A couple of years ago, what was considered a niche term is now well-known thinking in the tech world.
Every marketer is now implementing some kind of funnel even if they are not aware of it.
In fact, the most simple version of a funnel is something that anyone who has ever worked on customer acquisition would agree on. It aims to generate customer awareness, get the prospect to consider making a purchase, close, retain and ideally refer new customers.
It's something that even Mad Men advertisers in the 60s were doing with their Samsonite campaign. They created large banners on the streets with a clear marketing message in phase one: 'Silhouette is you...slender, fast-paced, daringly elegant.'
Before phase one finished, they launched ads on large national networks with the largest audience of middle-class/bourgeois customers.
Some would say that in today's growth marketing world, it has become much more complicated than that. They would also say that we shouldn't think in terms of funnel anymore but that each company should create its own flywheel or growth loop.
The point of this article is not to argue about marketing funnels, though.
We will show you what most major operations think in terms of funnels. It's not even a choice sometimes: it's the key to survival.
1 - Special units in most armies
Suppose you've ever been curious about how special units operate, you will probably know that achieving the objective is not an easy task.
Well-trained special units are constantly dismantling their final objective into several milestones that can be achieved through many different paths.
For each milestone, several paths or theories allow them to be prepared for most situations in advance.
Identifying and segmenting these paths allow them to minimise risk and have a clearer view of how they can consistently achieve their objective.
Let's make it visual, and for the sake of this example, let's assume the following:
- A unit needs to reach objective A.
- Objective A is located on another side of the city.
- They have three ways to achieve it. They may or may not encounter enemies on their way.
Each way is a possibility. To make a decision on which path to follow, they are going to analyse which one presents the lesser risk. So there will be the following hypothesis; 'if there are enemies on route 1, can we escape?'
Based on the information they have, this unit will measure and decide the best way to reach Objective A.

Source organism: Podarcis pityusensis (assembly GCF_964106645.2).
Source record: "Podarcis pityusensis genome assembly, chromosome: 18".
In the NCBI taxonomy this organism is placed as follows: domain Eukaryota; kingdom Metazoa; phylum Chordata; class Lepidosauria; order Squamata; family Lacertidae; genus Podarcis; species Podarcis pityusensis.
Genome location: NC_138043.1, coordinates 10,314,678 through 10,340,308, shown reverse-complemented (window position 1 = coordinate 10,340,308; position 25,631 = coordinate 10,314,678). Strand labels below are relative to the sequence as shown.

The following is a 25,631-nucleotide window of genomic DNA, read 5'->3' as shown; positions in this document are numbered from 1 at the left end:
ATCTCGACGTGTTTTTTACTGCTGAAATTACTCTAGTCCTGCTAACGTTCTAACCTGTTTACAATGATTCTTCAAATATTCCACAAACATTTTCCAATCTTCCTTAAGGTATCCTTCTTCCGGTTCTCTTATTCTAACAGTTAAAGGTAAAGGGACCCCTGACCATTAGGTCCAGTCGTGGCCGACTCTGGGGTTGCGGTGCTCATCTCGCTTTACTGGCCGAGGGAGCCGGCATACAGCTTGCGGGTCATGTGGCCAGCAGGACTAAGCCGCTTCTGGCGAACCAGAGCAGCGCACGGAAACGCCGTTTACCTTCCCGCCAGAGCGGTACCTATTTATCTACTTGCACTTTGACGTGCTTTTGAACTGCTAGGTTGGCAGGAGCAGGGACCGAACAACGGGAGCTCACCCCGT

By the process of elimination, we can improve our decision-making process. Whether you are comparing information or data, we can apply the funnel approach to various situations.
2 - Surgeons and Doctors
Even in a situation where someone's life is at stake, doctors also need to gather as much information on a patient to make a diagnosis.
This is why tests and exams are made so that medical practitioners better understand what is actually going on.
Let us illustrate how the if/then/else condition apply in this sector.
A patient presents a series of symptoms which overall are known of 2 different diseases. Each of the illnesses requires specific tests. Based on these results, doctors will know which illness the patient is actually experiencing.
If the test results for the first one come back positive, then we'll know how to treat it. If they come back negative, then we will run the tests for the second disease.
By understanding the situation, we can deal with it accordingly.
Yes, the if/then/else statement is also used in programming for conditional statements to handle making decisions. Some might argue that life is full of if/then/else expressions. All decisions to be made by human beings can be boiled down to this statement format.
3 - Criminal Lawyers
We are all 'wired' to decide on something following a specific event. Say somebody commits a crime. What will happen following the offence?
A lawyer will start defending their client once the crime has been completed. They don't prevent it from happening. Therefore, a criminal lawyer's job begins once an event occurs, if you think about it. In a marketing funnel, we'd call it the "trigger".
Throughout the trial, their whole strategy will be built and adapted to a series of if and then. Suppose you have watched any lawyer-focused tv series, like Suits or The People v. O. J. Simpson: American Crime Story. You will be able to glimpse into how lawyers build a defence strategy.
A defence lawyer will gather as much information as possible to create this strategy.
From the convicted person's narrative and what they recall from the events, the defence's approach will also rely on external factors:
- The reliability of the witnesses for the prosecution
- The reliability of the defence witnesses
- The community's attitudes towards the crime
Additionally, lawyers rely heavily on conditions that will be updated as data and new information is unsealed. The evidence used by the prosecution and the jury's identity and personal history, lawyers, cannot uncover all the possible outcomes before the trial. As strong as a defence strategy can be, if/then and else are used throughout their whole mission.
Funnels aren't merely a tool used by marketing and sales teams. At some point or depending on the decisions to be made, we all inadvertently explore this approach.
Whether you are breaking out the pros and cons list to make a decision, there's no significant difference in the approach these teams will take between a funnel and a flywheel.
The essence of both concepts revolves around the same core principles, onboarding new customers and avoiding churn. For both a funnel or flywheel to function effectively, the more in sync your teams are, the better your business's overall performance is.